University of Cape Town (UCT) lecturer at the School of Languages and Literatures, Bianca Warley, gave an overview of the classics and the importance of making the discipline accessible to a wider audience, especially young and old. people of color.
The classics are the study of the ancient world, especially the study of Greek and Roman civilizations. Classical or classical studies also include the study of religion, art and architecture, literature, history, philosophy, economics, politics, archeology and classical languages (Latin and Greek).
“Ultimately, Classics is the study of Greek and Roman cultures in their entirety, and the societies and cultures with which they interacted and influenced,” said Warley, who is currently completing his doctorate in ancient cultures. at the University of Stellenbosch. Her thesis is entitled “Cleopatra through the eyes of men: an ideological critique of the representations of Cleopatra VII from a feminist narratological perspective”.
For the discipline to survive, Warley said, the general public needs to know what it entails.
“Interest has to be generated and piqued; and without a doubt, it must be relevant to the South African context. With the addition of COVID ‑ 19 to our daily lives, gatherings such as conferences or introductory events are limited to online platforms. However, with advancements in technology and the importance and influence of social media, a place to start could be to build a strong and active presence on social media, ”she said.
“I remember as a child watching a South African teacher talk about ancient Egypt and all its fascinating and fantastic stories; and it stuck with me all these years, growing and nurturing my passion for ancient cultures. In this modern society we live in now, there are so many platforms (podcasts, blogs, vlogs) at our disposal where we can engage with people, introduce them to the ancient world, broaden their horizons, and show them awe and fear. splendor that is the ancient world.
According to Warley, only a small group of individuals know and understand what Classics is; and that, she said, urgently needs to change.
“I can only speak from my experience both as a student of the ancient world and as a person of color. Over the years, when asked what I studied or what field I am in, my response has often been greeted with blank looks – followed by the general assumption that the classics refer to music. classic.
“We need to bring the ancient world back to the present. “
Likewise, she said, something that is often misunderstood is the concept of representation; that is, seeing someone of a similar ethnic identity in a role or position generally not accorded to their ethnicity for any reason.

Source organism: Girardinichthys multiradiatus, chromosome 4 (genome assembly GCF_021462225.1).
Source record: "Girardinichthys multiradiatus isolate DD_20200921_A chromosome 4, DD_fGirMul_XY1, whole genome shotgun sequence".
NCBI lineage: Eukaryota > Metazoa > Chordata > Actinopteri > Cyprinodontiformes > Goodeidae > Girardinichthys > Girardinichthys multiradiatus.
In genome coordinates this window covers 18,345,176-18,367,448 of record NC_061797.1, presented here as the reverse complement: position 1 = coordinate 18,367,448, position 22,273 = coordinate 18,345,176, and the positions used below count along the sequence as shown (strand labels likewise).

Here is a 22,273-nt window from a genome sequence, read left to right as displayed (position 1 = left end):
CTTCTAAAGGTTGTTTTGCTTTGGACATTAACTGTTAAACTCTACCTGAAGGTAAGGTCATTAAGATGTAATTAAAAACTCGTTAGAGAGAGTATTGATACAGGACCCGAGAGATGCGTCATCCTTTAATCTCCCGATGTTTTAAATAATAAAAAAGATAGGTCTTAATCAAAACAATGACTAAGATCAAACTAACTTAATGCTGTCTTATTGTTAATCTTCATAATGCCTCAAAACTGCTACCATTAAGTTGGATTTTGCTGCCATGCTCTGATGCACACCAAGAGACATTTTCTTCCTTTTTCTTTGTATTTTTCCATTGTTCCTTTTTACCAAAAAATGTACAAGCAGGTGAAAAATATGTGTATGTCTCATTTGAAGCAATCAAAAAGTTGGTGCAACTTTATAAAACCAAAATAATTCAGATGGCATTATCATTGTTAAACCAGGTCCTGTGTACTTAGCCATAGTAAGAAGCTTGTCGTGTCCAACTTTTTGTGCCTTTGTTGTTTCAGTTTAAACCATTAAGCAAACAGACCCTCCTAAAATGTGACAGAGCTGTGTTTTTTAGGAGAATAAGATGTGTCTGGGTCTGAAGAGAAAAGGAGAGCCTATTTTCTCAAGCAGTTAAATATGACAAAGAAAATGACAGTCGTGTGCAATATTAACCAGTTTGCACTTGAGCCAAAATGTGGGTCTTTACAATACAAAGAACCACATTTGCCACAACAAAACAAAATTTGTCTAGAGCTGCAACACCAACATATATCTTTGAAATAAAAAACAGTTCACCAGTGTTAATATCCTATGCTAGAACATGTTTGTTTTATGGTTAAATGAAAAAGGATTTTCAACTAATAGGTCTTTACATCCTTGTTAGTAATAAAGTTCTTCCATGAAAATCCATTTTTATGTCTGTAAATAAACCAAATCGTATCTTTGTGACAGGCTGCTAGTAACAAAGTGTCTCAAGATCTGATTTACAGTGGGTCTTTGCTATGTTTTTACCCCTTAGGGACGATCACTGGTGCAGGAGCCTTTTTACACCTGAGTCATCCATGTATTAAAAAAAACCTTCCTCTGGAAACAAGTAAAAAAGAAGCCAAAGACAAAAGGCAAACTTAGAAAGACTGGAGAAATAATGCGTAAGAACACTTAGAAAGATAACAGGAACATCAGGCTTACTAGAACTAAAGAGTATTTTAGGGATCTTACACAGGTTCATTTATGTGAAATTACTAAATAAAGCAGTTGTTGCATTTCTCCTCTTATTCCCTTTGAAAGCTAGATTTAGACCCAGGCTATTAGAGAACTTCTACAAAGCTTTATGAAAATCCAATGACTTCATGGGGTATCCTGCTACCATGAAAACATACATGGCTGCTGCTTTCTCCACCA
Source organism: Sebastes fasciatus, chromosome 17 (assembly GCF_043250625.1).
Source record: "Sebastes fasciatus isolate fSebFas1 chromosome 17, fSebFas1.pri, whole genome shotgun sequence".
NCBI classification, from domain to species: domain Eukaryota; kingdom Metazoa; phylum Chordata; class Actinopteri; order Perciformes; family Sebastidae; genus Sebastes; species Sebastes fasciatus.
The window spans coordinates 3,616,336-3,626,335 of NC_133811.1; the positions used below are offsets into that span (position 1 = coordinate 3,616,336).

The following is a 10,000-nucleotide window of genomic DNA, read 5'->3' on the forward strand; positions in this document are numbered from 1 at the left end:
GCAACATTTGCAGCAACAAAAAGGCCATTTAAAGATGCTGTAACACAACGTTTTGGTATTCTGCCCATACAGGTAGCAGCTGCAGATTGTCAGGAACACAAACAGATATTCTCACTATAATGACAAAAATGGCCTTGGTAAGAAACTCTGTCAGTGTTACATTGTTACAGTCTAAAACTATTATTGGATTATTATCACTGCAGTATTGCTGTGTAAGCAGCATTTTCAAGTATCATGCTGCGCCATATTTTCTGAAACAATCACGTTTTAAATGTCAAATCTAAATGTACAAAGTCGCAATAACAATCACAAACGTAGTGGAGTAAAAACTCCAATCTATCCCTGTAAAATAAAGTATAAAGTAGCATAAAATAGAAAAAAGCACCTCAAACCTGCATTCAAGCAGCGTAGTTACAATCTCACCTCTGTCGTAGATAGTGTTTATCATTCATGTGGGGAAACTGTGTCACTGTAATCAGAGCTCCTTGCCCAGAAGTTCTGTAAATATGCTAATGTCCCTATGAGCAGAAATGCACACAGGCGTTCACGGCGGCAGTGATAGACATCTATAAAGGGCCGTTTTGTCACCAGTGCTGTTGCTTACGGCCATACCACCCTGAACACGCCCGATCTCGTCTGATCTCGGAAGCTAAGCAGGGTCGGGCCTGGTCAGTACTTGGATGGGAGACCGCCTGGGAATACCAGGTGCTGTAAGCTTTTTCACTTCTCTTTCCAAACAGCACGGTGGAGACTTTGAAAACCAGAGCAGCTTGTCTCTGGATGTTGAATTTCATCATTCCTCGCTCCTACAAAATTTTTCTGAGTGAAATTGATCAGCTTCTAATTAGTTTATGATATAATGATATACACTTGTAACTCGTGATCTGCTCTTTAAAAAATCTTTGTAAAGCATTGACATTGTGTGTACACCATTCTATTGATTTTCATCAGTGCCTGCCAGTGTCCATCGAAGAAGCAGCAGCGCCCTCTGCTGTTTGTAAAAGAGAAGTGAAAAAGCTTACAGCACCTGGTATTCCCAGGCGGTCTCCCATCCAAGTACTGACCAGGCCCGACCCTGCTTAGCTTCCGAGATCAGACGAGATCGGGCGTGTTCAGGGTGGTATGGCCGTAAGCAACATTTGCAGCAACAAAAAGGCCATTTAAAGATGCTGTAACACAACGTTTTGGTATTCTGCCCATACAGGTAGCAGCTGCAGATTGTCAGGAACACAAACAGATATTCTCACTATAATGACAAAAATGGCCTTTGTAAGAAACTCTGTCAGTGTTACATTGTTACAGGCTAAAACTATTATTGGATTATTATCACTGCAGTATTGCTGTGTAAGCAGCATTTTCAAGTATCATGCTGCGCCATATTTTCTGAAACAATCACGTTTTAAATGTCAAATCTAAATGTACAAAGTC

“It’s a somewhat complicated concept to explain; but in my experience, representation on the ground is paramount for diversity and inclusiveness. I think to increase the reach of Classics and make it more accessible to a wider audience, we need to be more innovative, more accessible and more versatile. We need to bring the ancient world back to the present.
Classics and ancient studies have inspired so many, Warley said, and that inspiration comes in all its forms. Today, you can see the effects of Classics and its study in novels and films, such as the Harry Potter and Percy Jackson franchises; and in art, for example, in the sculptures of Tienie Pritchard and the bronzes of Nandipha Mntambo. Artistic representations in South Africa are plentiful.
“One of my favorite sculptures is that of Artemis (also known as Diana) and her dogs, the talented Deborah Bell,” said Warley. “Artemis stands proudly as the focal point of the garden in front of the Leeu Estate mansion in Franschhoek. Artemis is the Greek goddess of hunting, archery, wildlife, the moon, chastity, and childbirth. Like her twin Apollo, she embodies contradictory functions; and like Apollo, she portrays great strength but devastating brutality.
“Another example of Greek mythology right in the heart of the CBD is the Titan Atlas atop St George’s Mall in Cape Town. Zeus condemned Atlas to hold the wide vault of the sky, as punishment for siding against him in the Titanomachy.
A final example would be a work of art titled Playing in the forest, by Erna Dry.
“The artwork depicts the Kharites (also known as the Graces) in a fruitful and densely populated forest. The Graces were three goddesses who personified beauty and charm. They were inspirers of artistic creation and were typically depicted as three nude women holding hands, dancing in a circle, or holding sprigs of myrtle, ”Warley said.
“What I like most about this room is that my husband found it while walking through the gallery of the estate. He is a UCT alumnus who knew absolutely nothing about classical or old studies when I met him. However, after several years of exposure to light, he was able to effortlessly spot it among a host of other works of art.
“It was such a proud moment. He called me up and said, “I think there’s a myth-inspired painting in the gallery here – you might want to check it out. And verify that I did. Intrigued by our sheer luck, I reached out to the artist, who spoke about his interest in mythology as a child, his love of stories and their impact.
Inspire young people
It is paramount, said Warley, that we share knowledge and inspire the study of this discipline among the younger generation.
“If we want to preserve this discipline and ensure a future for the classics, we must transform it and make it accessible and accessible to the general public. “